Sunday, September 9, 2007
LIFE - fluid, invisible, inaudible ..."is a collaboration between world-renowned composer/ musician SAKAMOTO Ryuichi and TAKATANI Shiro, core member of the Kyoto-based internationally active art group dumb type.
While the genesis of this piece is in SAKAMOTO Ryuichi's opera "LIFE" (first performed in 1999, for which TAKATANI Shiro the video aspects) as is evident in the title's "fluid, invisible, inaudible ..." it revisits the resources of sound and vision in "LIFE" now,several years later, in this new millenium, for an entirely new deconstruction and evolution of the work. If we say that "LIFE" was an experiment conducted in opera's linear, modern form at the end of the 20th Century, then the installation configuration of "LIFE--fluid, invisible, inaudible..." must surely be a non-linear, decentralized flow of audio and visuals which the visitors themselves enter to experience.
A grid of 3 x 3 acrylic aquariums, 30cm high and 1.2m square are hung, in a darkened room. Each carries a thin film of water inside. Each has speakers affixed at both ends. Inside of each a fog is artificially created using ultrasonic waves, percolating fluid patterns which hover between transparency and opacity. Imagery transmitted down into these tanks from projectors attached above them--at times synchronizing all aquariums, at times decoupled and seemingly autonomous--shines down through this screen of kinetic patterns woven of water and fog, connecting the imagery while ceaselessly melting, floating endlessly between flows of meaning and meaninglessness, the concrete and the abstract.
The sounds and visions in "LIFE--fluid, invisible, inaudible ..." including the newly added materials, are divided into categories of 20 and 30, and stored on a computer hard disk. Being run by a random control program, the audio and visual files are called up randomly from this depository, to create an installation which is constantly changing.
"I wanted to distance myself from the curse of time." (SAKAMOTO)
"I wanted the imagery to project completely free of control." (TAKATANI)
In both of their comments we can see their embrace of the emergent potential of the flowing phenomenon that is fog and the randomness of the computer to escape typically linear and conclusively established time and space.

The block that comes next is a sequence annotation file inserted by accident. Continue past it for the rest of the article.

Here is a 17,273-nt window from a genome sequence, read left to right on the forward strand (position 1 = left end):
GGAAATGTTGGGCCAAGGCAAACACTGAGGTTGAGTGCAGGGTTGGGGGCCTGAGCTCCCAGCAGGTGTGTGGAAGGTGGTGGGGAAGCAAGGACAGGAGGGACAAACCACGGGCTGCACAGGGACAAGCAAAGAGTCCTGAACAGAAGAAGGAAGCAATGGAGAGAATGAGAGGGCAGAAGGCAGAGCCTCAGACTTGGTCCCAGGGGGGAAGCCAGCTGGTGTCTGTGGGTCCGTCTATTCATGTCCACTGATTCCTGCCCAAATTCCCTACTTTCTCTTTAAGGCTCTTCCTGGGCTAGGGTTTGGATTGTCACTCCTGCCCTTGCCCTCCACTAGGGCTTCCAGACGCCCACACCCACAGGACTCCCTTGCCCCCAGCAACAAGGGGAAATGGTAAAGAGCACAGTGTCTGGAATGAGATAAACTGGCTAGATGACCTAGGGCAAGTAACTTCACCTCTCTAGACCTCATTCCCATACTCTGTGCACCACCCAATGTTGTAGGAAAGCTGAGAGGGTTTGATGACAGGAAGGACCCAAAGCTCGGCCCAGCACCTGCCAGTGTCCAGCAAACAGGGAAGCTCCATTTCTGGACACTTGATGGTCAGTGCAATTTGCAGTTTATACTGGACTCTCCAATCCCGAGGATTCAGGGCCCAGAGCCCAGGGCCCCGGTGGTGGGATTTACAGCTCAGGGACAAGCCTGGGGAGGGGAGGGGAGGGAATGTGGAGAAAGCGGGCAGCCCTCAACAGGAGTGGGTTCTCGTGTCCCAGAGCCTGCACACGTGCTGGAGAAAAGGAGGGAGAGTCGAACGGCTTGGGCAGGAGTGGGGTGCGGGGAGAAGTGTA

*"LIFE--fluid, invisible, inaudible ..." was produced as a commissioned work at the Yamaguchi Center for Arts and Media (YCAM), and exhibited from March 10 to May 28 2007 at YCAM to great critical and popular acclaim.
original text derived from NTT ICC communication center
Thursday, August 9, 2007
Museum of Glass Presents Mining Glass (June 16, 2007 - February 3, 2008)
The Museum, in its press release claims," Glass may have been disregarded by twentieth century art as decorative, but today it is not simply a major medium in its own right, it is also one that opens new visions for the artists who are approaching and mining it."
Another excerpt: "Mining Glass is the first major survey to examine how the rich and unparalleled material of glass has expanded beyond its traditional application in decorative and functional art in the early twenty-first century.The installations are organized around eight narratives that act as suggested passages to help viewers see beyond the technical matters associated with the medium.By moving through the themes of artifice, boundaries, desire, enchantment, excess, identity, intersections, and landscape, the exhibition concentrates on the deeper issues that concern artists, allowing the meaning of the work to take precedence over the technique of how it has been executed. The featured artists, none of whom are glass artists, thus present a stunning diversity of approaches to the material to reveal the multiplicity of glass--precious, magical, and mystical, yet common, practical, and functional--while challenging the notion that work in glass is merely pretty."
Question is: "Merely pretty" ??? Heyyyy, what's wrong with pretty?
Question 1: How does our standpoint (in terms of "mining") differ? Is our take but a variation on postmodernist multiculturalism and hybridism? Are we interesting in the fundamental redefinition of glass through artistic practice? Or is it something else?
Jean-Michel Othoniel (French, born 1964), Black Hearts, Red Tears (detail), 2006-2007,
Blown glass and glass beads,
108 x 132 x 4 inches (274 x 335 x 10 cm)
Courtesy of the artist and Galerie Emmanuel Perrotin, Paris. Photo by
Friday, August 3, 2007
The idea of in-between-ness is inseparable from glass. The material exists at a threshold chemically. It is an amorphous solid or a super-cooled liquid, the debate continues as to which. What is clear though, is that glass exists as a state somewhere in between a liquid and a solid. This means that despite having properties of both liquid and solid, glass is neither. It is too viscous to be a crystalline solid and too cohesive in molecule structure to be a liquid, just as I am too Indian to be Tamil and too regional to be a global citizen.
Glass is matter. It is light. Glass is immortal yet fragile. By virtue of being indetermined at multiple levels, glass lends itself to alchemical and phenomenological transformations. Through my experiments with glass, I realize that it embodies the defining quality of a threshold: it is a dialectic.
Threshold = (to) thresh + (to) hold, thres. hole, thresh. (W)hole.
Image source: http://math.ucr.edu/home/baez/physics/General/Glass/glass.html